Monday 18 February 2013
Meaning in life is generated by the realization of values. Values can be experienced, both actively and passively.
Nihilism is the position that all values are baseless. It doesn't simply declare that values do not exist, but rather that they exist only within the realm of human subjective experience, and that there is no such thing as meaning or value outside of it in the objective reality.
Based on this, I can differentiate between two strains of nihilism:
1) Experiential Nihilism, which is an inability to experience values and thereby an inability to experience meaning.
2) Volitional Nihilism, which is a refusal to realize values. When confronted with the possibility of meaningfulness, a volitional nihilist would respond that even if values can be experienced and meaning can be generated, why bother, it is all an illusion and a deception anyway.
Experiential Nihilism can often be the result of a pathological (for lack of a better adjective) state of mind, such as a person suffering from major depression. An experiential nihilist simply does not have access to an experience than others have access to. Volitional Nihilism, in turn, can arise out of rationalization of experiential nihilism (but not always and not necessarily).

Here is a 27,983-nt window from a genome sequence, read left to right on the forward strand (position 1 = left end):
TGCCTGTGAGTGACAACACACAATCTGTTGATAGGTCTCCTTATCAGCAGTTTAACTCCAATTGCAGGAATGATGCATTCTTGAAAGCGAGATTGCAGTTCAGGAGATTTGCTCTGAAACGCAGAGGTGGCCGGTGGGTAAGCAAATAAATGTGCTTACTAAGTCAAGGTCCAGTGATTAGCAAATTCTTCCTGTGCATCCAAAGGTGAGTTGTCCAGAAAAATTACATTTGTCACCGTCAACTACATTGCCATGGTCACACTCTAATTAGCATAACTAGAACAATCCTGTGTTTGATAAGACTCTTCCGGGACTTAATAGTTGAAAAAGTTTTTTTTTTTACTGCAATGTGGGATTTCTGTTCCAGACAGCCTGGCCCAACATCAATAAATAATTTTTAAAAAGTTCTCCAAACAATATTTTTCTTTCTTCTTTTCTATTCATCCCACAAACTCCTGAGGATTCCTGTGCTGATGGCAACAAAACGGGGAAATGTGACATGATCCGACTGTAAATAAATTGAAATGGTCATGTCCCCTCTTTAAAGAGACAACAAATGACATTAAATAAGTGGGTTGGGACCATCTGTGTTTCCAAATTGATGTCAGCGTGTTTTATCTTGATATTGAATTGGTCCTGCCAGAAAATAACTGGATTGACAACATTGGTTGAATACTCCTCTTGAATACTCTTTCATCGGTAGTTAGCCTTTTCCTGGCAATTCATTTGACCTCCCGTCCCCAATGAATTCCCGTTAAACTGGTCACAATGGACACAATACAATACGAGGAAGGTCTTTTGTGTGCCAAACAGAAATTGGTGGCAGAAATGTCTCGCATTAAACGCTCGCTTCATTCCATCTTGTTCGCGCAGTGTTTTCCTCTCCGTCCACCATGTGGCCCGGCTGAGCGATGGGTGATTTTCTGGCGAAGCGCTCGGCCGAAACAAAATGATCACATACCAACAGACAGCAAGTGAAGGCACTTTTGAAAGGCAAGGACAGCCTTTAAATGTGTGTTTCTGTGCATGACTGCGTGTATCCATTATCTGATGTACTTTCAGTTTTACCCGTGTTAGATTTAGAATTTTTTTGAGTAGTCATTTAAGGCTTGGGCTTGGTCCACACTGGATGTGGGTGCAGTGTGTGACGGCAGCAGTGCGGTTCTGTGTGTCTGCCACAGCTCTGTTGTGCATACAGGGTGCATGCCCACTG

However, underlying Volitional Nihilism is a cloaked value judgement: it is the belief that truth is always preferable to consolatory illusions, and the truth as perceived by nihilism is that the reality is devoid of meaning and value. And yet, if there genuinely are no values, there is no reason to prefer truth over falsehood. Even the nihilist cannot rid himself of the value of truth.